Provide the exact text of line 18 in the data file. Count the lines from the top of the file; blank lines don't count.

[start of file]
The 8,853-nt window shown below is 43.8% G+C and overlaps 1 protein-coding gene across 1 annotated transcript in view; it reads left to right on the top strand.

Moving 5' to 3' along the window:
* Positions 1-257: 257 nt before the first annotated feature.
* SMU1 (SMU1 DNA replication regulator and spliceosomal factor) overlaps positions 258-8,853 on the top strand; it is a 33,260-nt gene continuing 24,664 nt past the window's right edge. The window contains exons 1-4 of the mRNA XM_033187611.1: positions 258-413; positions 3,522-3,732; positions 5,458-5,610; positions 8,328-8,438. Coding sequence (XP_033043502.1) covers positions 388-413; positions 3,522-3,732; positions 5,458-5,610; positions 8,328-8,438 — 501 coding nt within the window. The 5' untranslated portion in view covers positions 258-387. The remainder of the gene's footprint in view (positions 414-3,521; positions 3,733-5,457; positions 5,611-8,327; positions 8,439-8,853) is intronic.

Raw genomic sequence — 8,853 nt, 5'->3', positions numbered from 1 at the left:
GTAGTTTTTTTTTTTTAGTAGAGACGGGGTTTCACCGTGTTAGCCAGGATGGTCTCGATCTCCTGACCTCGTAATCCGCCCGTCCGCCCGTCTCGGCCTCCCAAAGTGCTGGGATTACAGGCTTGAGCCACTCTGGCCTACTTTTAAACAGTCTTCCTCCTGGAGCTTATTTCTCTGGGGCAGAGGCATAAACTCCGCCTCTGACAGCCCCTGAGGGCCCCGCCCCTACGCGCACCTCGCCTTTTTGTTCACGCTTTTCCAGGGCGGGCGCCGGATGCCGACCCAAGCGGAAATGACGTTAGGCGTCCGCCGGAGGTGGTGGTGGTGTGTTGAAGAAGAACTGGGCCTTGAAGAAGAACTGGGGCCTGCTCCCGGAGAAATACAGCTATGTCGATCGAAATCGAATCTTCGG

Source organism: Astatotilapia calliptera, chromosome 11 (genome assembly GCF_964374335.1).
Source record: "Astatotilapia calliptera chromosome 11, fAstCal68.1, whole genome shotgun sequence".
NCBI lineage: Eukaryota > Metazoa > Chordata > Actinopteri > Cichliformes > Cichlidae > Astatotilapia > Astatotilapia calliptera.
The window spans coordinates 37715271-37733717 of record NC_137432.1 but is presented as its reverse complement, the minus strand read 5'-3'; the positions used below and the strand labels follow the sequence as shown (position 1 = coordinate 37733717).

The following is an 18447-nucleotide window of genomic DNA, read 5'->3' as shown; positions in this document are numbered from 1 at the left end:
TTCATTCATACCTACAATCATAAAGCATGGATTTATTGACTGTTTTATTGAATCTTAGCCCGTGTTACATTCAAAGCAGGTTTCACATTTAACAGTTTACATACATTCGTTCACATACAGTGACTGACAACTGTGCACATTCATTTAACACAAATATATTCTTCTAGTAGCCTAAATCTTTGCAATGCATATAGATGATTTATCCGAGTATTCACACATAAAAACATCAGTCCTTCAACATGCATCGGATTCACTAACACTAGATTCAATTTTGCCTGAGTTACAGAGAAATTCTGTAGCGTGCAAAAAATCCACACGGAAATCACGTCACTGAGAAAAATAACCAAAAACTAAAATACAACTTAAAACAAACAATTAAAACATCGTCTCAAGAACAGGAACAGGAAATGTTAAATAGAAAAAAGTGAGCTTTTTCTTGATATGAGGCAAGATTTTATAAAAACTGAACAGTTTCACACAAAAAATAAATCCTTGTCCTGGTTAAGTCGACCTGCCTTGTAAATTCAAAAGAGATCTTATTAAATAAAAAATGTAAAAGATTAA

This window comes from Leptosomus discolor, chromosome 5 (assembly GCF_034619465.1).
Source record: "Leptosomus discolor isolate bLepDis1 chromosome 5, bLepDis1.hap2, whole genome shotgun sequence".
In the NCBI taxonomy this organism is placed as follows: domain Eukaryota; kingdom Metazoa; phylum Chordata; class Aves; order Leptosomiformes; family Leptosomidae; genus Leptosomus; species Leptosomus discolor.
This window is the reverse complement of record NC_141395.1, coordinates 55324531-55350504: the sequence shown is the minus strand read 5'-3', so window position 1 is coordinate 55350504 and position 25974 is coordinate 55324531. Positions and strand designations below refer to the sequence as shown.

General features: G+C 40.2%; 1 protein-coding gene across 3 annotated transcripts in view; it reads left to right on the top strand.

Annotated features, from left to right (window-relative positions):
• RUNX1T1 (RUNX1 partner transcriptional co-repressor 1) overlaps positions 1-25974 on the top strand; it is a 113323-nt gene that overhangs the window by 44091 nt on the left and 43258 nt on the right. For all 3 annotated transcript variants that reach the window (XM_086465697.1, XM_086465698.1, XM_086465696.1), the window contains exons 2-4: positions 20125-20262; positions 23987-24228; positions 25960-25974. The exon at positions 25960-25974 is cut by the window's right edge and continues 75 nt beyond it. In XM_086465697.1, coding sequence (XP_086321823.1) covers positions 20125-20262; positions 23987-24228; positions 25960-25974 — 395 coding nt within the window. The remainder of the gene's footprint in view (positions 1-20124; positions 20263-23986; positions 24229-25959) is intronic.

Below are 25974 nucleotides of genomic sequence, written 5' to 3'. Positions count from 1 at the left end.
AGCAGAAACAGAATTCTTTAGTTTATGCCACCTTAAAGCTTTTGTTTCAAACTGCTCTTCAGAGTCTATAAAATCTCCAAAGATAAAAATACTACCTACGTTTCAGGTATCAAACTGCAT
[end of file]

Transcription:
Annotated features, from left to right (window-relative positions):